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Re: Web Rule Language - WRL vs SWRL

From: Ian Horrocks <horrocks@cs.man.ac.uk>
Date: Tue, 5 Jul 2005 14:08:55 +0100
Message-Id: <fded42c420c5cd7f4bb757a435b8d45e@cs.man.ac.uk>
Cc: www-rdf-rules@w3.org
To: drew.mcdermott@yale.edu

On 2 Jul 2005, at 03:39, Drew McDermott wrote:

>>> [me]
>>> I am somewhat baffled.  If two systems use the same syntax, and 
>>> employ
>>> the same vocabulary with the same (Tarskian) semantics ... [then
>>> they can interoperate by exchanging messages]
>> [Ian Horrocks]
>> [...]
>> They use the same model structure, but LP semantics admits many fewer
>> models than FO semantics, and fewer models means more entailments.
> But entailments just _cannot_ be part of the meaning of a set of
> assertions.  If that were the case, then a nonmonotonic system
> couldn't interoperate with itself!

I hope we are not talking about "meaning" in any higher sense - I am 
but a humble computer scientist, and know little of this meaning of 
which you speak! All I am talking about is a formal "language" that, 
given a theory (set of statements), specifies the set of models that 
are admitted by the theory. The specification typically also defines 
entailment in terms of models, i.e., a statement is entailed by a 
theory iff it is true in every model admitted by the theory.

> Suppose Cn(X,Y) is a nonmonotonic consequence relation, giving the
> entailments from X when combined with the disjoint set Y.  (Cn can be
> defined using stable models, well-founded models, or whatever.)
> If we focus just on the entailments of X itself, we can define E(X,Y)
> to be Cn(X,Y)\Cn(Y,{}), the statements entailed by X over and above
> the statements entailed by Y.  But then E(X,Y) can differ from E(X,Z)
> in many cases.  Must we say that X means something different when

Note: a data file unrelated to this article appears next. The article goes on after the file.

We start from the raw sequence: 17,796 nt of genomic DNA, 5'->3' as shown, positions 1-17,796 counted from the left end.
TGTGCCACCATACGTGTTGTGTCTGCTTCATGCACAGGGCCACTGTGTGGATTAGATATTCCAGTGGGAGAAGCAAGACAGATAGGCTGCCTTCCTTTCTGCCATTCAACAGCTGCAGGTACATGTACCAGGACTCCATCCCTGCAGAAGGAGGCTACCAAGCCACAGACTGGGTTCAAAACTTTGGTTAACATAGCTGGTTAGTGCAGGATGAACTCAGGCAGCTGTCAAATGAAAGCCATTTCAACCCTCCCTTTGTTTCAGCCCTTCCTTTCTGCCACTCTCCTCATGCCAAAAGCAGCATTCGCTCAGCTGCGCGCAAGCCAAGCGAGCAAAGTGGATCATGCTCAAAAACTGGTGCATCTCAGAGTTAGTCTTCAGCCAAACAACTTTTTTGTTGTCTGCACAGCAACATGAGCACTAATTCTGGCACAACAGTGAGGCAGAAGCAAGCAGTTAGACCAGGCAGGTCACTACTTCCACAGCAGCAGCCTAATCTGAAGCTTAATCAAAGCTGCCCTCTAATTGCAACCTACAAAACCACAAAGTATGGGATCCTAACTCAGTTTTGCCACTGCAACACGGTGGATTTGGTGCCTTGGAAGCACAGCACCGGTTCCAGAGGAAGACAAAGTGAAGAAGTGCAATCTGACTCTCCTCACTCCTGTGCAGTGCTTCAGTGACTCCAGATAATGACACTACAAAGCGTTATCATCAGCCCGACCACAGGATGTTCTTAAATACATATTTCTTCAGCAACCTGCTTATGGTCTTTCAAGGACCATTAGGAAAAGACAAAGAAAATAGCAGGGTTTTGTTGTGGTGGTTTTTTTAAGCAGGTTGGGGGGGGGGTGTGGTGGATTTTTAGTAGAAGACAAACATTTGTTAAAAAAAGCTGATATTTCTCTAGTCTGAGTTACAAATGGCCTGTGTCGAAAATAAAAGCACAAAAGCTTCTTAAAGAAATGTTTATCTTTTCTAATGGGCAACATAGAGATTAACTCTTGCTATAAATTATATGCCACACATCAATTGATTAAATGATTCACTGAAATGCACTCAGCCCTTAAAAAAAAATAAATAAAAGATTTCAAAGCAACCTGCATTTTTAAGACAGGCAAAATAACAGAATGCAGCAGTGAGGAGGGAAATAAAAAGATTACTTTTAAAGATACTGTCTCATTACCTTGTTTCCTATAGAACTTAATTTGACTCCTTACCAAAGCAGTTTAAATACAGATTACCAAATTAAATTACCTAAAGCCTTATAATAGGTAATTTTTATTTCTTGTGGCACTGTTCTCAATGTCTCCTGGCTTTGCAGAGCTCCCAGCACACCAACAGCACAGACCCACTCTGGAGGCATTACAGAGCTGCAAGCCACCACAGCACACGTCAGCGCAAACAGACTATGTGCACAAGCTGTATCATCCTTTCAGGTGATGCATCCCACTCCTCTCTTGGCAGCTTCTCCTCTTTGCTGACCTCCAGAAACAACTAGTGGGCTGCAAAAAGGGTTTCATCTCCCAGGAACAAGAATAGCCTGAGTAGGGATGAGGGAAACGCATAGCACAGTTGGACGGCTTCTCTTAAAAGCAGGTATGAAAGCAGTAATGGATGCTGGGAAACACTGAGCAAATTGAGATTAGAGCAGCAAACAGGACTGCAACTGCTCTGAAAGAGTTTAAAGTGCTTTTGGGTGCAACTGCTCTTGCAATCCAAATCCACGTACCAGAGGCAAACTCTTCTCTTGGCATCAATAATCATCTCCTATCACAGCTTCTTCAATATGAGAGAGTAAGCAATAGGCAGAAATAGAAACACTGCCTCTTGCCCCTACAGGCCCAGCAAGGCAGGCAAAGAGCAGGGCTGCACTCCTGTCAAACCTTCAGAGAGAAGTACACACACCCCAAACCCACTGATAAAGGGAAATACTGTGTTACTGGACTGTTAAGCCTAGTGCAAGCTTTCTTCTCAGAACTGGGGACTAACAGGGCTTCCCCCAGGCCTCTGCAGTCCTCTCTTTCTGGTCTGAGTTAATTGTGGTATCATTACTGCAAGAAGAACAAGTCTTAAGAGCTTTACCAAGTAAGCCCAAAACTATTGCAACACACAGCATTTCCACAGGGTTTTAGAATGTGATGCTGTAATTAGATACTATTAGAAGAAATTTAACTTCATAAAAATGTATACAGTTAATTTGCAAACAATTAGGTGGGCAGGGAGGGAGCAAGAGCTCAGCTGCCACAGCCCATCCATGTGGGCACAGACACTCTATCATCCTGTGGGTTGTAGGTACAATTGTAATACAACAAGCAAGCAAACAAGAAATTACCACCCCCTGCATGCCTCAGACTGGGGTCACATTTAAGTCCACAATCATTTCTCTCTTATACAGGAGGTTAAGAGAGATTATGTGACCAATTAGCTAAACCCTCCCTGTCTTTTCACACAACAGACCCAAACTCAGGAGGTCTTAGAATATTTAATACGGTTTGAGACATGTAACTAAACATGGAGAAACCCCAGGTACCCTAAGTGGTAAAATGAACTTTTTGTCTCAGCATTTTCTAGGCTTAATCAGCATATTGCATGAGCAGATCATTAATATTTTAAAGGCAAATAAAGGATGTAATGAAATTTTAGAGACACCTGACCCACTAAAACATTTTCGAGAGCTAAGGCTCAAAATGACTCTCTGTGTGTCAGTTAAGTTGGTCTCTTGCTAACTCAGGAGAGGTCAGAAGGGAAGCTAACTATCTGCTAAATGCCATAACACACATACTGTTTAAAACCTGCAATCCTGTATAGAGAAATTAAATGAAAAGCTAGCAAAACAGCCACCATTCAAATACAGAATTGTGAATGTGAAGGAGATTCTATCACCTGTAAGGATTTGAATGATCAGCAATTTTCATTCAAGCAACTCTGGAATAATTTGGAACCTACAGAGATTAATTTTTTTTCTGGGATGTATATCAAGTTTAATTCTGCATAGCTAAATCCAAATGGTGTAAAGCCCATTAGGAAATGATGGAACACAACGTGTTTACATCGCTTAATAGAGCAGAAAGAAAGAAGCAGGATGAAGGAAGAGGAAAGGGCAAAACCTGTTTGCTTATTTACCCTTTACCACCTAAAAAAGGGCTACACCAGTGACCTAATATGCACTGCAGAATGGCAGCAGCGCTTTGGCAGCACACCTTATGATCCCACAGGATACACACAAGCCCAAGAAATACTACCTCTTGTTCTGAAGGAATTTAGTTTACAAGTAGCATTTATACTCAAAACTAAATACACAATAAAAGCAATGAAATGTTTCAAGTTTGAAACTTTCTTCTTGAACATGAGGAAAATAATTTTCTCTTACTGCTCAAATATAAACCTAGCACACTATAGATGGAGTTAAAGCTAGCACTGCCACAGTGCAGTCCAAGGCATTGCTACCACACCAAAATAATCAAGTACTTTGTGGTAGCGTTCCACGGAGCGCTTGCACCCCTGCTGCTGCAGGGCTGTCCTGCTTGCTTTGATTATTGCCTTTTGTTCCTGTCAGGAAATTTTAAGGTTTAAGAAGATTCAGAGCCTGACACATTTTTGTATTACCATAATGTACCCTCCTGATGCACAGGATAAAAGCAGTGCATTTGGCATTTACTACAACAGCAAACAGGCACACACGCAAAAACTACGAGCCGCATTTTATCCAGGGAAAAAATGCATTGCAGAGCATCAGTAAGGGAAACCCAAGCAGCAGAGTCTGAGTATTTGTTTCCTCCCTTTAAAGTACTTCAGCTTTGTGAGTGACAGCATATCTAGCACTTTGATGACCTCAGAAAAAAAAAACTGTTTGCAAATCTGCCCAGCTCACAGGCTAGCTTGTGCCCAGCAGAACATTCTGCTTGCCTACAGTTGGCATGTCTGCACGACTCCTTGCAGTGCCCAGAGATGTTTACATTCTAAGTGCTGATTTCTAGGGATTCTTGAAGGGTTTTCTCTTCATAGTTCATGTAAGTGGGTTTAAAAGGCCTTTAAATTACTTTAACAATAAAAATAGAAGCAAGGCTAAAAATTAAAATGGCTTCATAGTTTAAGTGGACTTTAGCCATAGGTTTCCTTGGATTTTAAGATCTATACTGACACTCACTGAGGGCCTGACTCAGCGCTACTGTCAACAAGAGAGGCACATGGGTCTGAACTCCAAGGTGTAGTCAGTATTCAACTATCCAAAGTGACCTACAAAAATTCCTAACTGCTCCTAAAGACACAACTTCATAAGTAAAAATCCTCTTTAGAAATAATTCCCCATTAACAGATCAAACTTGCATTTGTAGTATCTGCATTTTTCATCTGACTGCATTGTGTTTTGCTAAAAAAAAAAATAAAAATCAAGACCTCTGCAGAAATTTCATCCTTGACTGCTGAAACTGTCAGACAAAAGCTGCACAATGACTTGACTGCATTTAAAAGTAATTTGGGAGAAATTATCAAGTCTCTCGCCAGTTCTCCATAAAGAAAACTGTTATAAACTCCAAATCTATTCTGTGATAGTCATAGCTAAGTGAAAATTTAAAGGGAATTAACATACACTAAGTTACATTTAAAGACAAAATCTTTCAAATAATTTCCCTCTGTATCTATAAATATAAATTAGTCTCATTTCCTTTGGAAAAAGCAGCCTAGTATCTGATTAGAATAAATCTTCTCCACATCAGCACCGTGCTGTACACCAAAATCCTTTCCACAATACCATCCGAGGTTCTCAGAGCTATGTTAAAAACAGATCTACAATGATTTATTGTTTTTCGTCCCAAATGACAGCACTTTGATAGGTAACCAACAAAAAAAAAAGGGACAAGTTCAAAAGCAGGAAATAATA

> conjoined with Y than what it means when conjoined with Z?  Two
> nonmonotonic systems can interoperate, according to this view, only if
> they happen to have reached the same conclusions.  This seems to be a
> reductio ad absurdum of the whole idea.

I don't see the problem. What you describe above is simply one of the 
properties of a non-monotonic language, i.e., for two theories X and Y, 
the set of models admitted by X+Y may not be a subset of the set of 
models admitted by X.

Two languages can interoperate if, given the same theory, they admit 
the same models (and perhaps under other circumstances, e.g. if, as has 
been suggested w.r.t. DLP, we restrict our means of examining models so 
that we are unable to distinguish some differences in models). This is 
the case, e.g., for an OWL-Lite system and a SWRL system (assuming that 
the theory is syntactically within the OWL-Lite subset of SWRL).

I am not sure how to express a notion such as "what X means when 
conjoined with Z" in the context of this framework.

> The whole "minimal model," "stable model," etc. family of mechanisms
> are devices for specifying precisely --- and hopefully efficiently ---
> what follows from a set of premises.  But the use of the word "model"
> all over this landscape doesn't mean we're talking about the
> _semantics_ of the statements involved.  A theorem of the form
>    The entailments from statements S
>        = the set of statements true in
>          all models of S with property P
> should not be read as if it were changing the set of models of S.

According to my simple view of formal languages, if the semantic 
specification of the formal language restricts all models to have 
property P, then the set of models of S is the same as the set of 
models of S with property P, so "the entailments from statement S" is, 
by definition, equal to "the set of statements true in all models of S 
with property P". If the semantic specification doesn't so restrict 
models, and the language allows me to express a statement of the form 
"all models must have property P", then I can ask about the entailments 
from S \cup {all models must have property P}, which is, by definition, 
equal to "the set of statements true in all models of S with property 
P". In neither case does the query change the models of S.


>                                              -- Drew
> -- 
>                                          -- Drew McDermott
>                                             Yale University
>                                             Computer Science Department
Received on Tuesday, 5 July 2005 13:09:03 GMT

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